Boy, 3, fatally stabbed in city home

Police charge man, 21, in killing during argument with child's father

December 11, 2003|By Laurie Willis | Laurie Willis,SUN STAFF

A 3-year-old West Baltimore boy who loved riding his bicycle and playing video games was stabbed during an altercation at his home early yesterday and died at University of Maryland Medical Center.

Roman Jeremy Edwards of the 2300 block of Winchester St. died from a single stab wound to the neck, said Officer Troy Harris, a police spokesman.

Francis Lee, 21, of the 2700 block of Mosher St. has been charged with first-degree murder in the boy's death, Officer Nicole Monroe said.

According to Monroe, police reports say that Harold Edwards, the boy's father, and a man were arguing in a rear bedroom when the man tried to stab Edwards, striking the boy instead.

Harold Edwards said the man arrived about 2:30 a.m. to see his girlfriend, who is Roman's half-sister, and 3-month-old daughter.

"When I heard the front door open, I came out and asked him what he was doing here this time of the morning," Edwards said, as he sat on the couch where he had cradled his dying son while waiting for paramedics. "He said he was here to visit his daughter. I told him she was asleep and he didn't need to be here this late. He got angry, started cursing and said he wasn't going anywhere."

"I asked him to leave again, and he still said no," Edwards said. He said the man pushed him as he continued refusing to leave, leading him to call police.

"The next thing I knew, he pulled out a knife, and I backed up," Edwards said. He said the man swung at him twice, missing him but putting two gashes in a bedroom door.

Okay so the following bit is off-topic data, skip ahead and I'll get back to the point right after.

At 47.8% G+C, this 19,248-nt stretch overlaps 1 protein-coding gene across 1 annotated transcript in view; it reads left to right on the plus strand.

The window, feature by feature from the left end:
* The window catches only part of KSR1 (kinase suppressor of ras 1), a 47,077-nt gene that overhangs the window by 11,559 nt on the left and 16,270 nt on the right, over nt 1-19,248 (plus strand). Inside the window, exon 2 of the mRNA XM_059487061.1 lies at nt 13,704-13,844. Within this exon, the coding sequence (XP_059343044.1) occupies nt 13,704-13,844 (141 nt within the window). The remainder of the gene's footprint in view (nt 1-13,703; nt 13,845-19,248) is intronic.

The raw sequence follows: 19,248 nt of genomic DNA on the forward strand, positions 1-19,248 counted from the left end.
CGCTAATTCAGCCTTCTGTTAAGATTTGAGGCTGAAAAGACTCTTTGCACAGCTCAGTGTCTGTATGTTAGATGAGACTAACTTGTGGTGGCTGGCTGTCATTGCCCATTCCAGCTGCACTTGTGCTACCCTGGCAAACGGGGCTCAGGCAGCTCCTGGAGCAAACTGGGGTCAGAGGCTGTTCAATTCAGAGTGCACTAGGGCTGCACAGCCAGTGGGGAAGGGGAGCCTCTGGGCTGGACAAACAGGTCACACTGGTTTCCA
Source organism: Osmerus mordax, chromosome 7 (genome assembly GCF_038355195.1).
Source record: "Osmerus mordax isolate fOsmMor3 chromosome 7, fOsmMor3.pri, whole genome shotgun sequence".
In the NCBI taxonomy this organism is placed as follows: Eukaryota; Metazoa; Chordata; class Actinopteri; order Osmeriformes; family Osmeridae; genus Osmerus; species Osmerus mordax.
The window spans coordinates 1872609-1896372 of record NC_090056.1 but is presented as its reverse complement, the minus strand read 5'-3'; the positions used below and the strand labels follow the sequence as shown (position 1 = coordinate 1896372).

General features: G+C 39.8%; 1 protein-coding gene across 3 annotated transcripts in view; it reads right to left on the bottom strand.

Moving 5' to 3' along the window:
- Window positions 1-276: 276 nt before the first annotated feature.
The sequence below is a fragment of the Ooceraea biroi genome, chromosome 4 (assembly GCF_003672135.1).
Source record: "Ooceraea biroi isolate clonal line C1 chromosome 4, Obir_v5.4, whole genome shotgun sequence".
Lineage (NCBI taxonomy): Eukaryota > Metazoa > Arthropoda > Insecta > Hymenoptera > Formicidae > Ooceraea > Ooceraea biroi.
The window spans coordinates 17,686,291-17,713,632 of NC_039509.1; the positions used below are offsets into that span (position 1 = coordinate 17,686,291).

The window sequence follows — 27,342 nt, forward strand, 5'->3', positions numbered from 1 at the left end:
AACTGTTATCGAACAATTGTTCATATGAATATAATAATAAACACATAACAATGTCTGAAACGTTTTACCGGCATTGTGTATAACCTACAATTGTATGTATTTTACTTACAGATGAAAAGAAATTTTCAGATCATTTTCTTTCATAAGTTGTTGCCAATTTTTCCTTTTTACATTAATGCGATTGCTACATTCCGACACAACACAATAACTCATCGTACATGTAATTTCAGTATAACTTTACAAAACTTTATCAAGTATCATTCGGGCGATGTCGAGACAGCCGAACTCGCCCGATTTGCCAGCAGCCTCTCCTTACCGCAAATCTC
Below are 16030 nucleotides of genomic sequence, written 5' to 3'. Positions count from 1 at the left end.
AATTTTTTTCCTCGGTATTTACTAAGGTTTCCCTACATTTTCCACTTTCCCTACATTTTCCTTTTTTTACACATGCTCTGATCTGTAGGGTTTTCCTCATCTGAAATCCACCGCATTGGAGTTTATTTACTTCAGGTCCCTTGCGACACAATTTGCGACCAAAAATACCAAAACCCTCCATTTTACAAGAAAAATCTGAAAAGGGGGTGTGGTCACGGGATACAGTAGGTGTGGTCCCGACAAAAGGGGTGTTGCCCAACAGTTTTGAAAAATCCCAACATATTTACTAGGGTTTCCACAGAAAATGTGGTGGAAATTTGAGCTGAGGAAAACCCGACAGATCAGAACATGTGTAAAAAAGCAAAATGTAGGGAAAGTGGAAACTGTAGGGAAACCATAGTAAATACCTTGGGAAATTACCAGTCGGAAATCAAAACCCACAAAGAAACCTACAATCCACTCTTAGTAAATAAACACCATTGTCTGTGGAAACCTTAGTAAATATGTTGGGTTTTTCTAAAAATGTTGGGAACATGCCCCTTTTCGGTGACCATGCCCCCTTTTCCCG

"My son had woke up then," Edwards said. "When he woke up, he ran over to me and grabbed one of my legs like he always did. We were standing in the hallway. Then he came at me with the knife again."

Edwards said his son was stabbed in the side of the neck. He said he scooped up the boy, whose neck was bleeding profusely, and sat on the couch with him, pleading, "Hold on."

"He was just coughing, coughing," Edwards said. "I knew what the outcome was going to be."

Edwards, who works at the Toys `R' Us warehouse in Frederick, said his son had spent the past several weeks telling him and his mother what he wanted for Christmas. "He was excited about Christmas," Edwards said. "He has been showing me pictures from different store's fliers, and anything he saw on TV, he'd say, `Daddy, you gonna get me that?'"

Edwards said he had purchased some remote control cars for his son, who loved playing games on his Xbox.

In a corner in the living room, Tonka trucks and other toys were clustered in a pile. The boy's bicycle, compete with training wheels, and a toy airplane also were in the room.

"I miss my son so much," Edwards said. "I took him everywhere with me. He loved going on buses and subways."

As Edwards spoke about his son, people called or stopped by his home to offer condolences. A neighbor who lives across from him in Warwick Apartments cried as she told him of her plans to collect money to help the family with expenses.

Edwards said he had planned to move his family - he also has two daughters, ages 8 and 11 - to Baltimore County in February because he wanted them to grow up in a safer neighborhood. Instead, today he and Roman's mother will make funeral arrangements.

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